These workflow challenges motivated the lab to search for alternative labware solutions. The team chose a VACUSAFE aspiration system and PIPETBOY pipette controller from INTEGRA Biosciences to help solve these common aspirating and pipetting issues and streamline its cell cul­ture workflows. The VACUSAFE is renowned for its precision and efficiency and has contributed significantly to the group’s ability to maintain optimal exper­imental conditions, which is essential for many of the lab’s reporter systems. The device allows users to easily regulate the speed of aspiration for the gentle handling of fragile cell cultures. It also enables them to simultaneously and precisely aspirate liquid from eight wells at a time, rather than one by one, saving valuable hands-on time and reducing the likelihood of incurring the repet­itive strain injuries frequently associated with heavy liquid handling workloads.

The PIPETBOY provides users with a high level of control over liquid levels during serological pipetting, and the team uses this superior control to streamline the dispensing of cells and exchange of media between different labware formats across various aspects of their workflows. This has notice­ably enhanced the speed, accuracy, and repro­ducibility of all the lab’s complicated pipetting tasks, contributing to improving the quality of their research outcomes.


The new knowledge gained from studying the role of the AhR in immune sensing and signaling dynamics will certainly play a key role in the devel­opment of novel personalized therapeutic strategies for both infectious diseases and cancers in the fu­ture, and already holds much promise for improv­ing patient outcomes through custom treatment solutions. Although still in early days, the cutting-edge AhR research being carried out by the Im­mune Sensing and Signaling Dynamics Group at i3S may prove to be a foundation for bridging the gap between fundamental immunology research and clinical applications and could ultimately help to accelerate the field of personalized medicine.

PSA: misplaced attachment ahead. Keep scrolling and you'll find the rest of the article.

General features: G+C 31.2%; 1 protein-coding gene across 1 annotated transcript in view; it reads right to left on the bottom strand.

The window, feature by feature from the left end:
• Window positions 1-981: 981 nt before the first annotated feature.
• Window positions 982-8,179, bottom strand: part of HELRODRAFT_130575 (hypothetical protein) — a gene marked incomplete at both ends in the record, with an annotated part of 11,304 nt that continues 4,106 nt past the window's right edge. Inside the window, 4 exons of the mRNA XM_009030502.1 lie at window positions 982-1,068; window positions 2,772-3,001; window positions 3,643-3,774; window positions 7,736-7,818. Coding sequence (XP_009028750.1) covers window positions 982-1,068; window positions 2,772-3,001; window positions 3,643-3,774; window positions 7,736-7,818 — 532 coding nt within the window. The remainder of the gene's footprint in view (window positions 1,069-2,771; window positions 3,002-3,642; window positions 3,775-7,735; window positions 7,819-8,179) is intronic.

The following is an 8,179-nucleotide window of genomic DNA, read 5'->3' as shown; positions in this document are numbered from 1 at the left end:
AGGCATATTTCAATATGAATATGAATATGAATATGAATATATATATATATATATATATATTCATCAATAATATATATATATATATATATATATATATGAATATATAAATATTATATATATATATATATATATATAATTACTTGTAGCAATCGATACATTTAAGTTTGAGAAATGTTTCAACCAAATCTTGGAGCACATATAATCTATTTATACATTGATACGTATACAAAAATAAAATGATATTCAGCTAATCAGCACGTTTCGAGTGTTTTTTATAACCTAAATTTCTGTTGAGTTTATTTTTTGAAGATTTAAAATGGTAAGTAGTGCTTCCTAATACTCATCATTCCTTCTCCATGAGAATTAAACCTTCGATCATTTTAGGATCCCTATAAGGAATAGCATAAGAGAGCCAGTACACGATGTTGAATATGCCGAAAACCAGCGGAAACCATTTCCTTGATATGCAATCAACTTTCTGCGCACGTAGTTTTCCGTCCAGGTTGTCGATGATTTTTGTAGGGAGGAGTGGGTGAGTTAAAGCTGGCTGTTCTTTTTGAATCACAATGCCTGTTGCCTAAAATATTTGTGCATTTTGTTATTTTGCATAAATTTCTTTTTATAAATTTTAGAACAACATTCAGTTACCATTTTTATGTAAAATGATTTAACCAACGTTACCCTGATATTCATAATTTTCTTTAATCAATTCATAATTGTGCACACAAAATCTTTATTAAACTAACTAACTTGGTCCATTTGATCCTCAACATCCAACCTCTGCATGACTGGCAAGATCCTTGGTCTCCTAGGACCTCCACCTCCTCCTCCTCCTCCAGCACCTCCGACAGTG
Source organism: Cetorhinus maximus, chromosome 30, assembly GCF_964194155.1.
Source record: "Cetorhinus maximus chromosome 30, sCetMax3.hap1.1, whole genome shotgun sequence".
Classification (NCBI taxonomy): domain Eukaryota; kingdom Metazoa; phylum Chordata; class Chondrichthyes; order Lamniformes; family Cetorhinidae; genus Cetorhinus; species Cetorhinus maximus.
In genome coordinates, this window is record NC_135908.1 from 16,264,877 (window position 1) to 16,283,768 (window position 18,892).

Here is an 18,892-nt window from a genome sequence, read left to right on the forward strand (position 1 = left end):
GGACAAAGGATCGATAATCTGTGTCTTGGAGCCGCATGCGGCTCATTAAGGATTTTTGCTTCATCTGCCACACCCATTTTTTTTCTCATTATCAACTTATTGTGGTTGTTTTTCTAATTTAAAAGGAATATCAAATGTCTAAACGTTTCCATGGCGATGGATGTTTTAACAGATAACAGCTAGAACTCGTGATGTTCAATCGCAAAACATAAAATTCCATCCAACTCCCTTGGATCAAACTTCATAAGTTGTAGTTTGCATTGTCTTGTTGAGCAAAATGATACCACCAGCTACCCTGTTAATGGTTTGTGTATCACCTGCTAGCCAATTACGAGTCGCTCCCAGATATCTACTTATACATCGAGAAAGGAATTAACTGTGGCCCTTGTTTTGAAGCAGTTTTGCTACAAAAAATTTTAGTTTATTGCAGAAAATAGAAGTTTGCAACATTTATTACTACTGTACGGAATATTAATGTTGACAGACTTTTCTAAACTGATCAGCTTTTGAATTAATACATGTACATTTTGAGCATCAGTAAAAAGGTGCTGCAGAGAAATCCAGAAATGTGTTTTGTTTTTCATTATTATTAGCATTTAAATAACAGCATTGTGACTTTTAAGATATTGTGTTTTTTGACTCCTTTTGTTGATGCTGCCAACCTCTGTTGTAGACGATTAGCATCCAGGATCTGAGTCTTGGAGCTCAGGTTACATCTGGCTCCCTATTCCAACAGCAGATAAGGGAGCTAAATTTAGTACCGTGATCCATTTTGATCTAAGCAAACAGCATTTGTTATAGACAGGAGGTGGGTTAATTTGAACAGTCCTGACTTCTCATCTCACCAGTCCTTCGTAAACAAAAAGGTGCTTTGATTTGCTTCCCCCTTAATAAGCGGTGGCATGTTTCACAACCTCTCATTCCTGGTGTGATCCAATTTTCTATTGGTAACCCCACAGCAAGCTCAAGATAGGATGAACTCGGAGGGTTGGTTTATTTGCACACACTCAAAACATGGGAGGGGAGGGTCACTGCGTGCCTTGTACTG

Dr. Pedro Moura Alves has been Group Leader of the Immune Sensing and Signaling Dynamics Group at i3S since February 2022. He studied Biochemistry at Universidade da Beira Interior, Portugal, graduating in 2004, and moved to Boston, MA in 2005 to embark upon a PhD within the group of Prof. Bruce Walker. He returned to Portugal in 2007 and joined the group of Dr. Luís Ferreira Moita, finishing his PhD in 2010, and then became a post-doctoral fellow at the Max Planck Institute for Infection Biology. In March 2019, he started his independent research group at the Ludwig Institute for Cancer Research, University of Oxford, UK.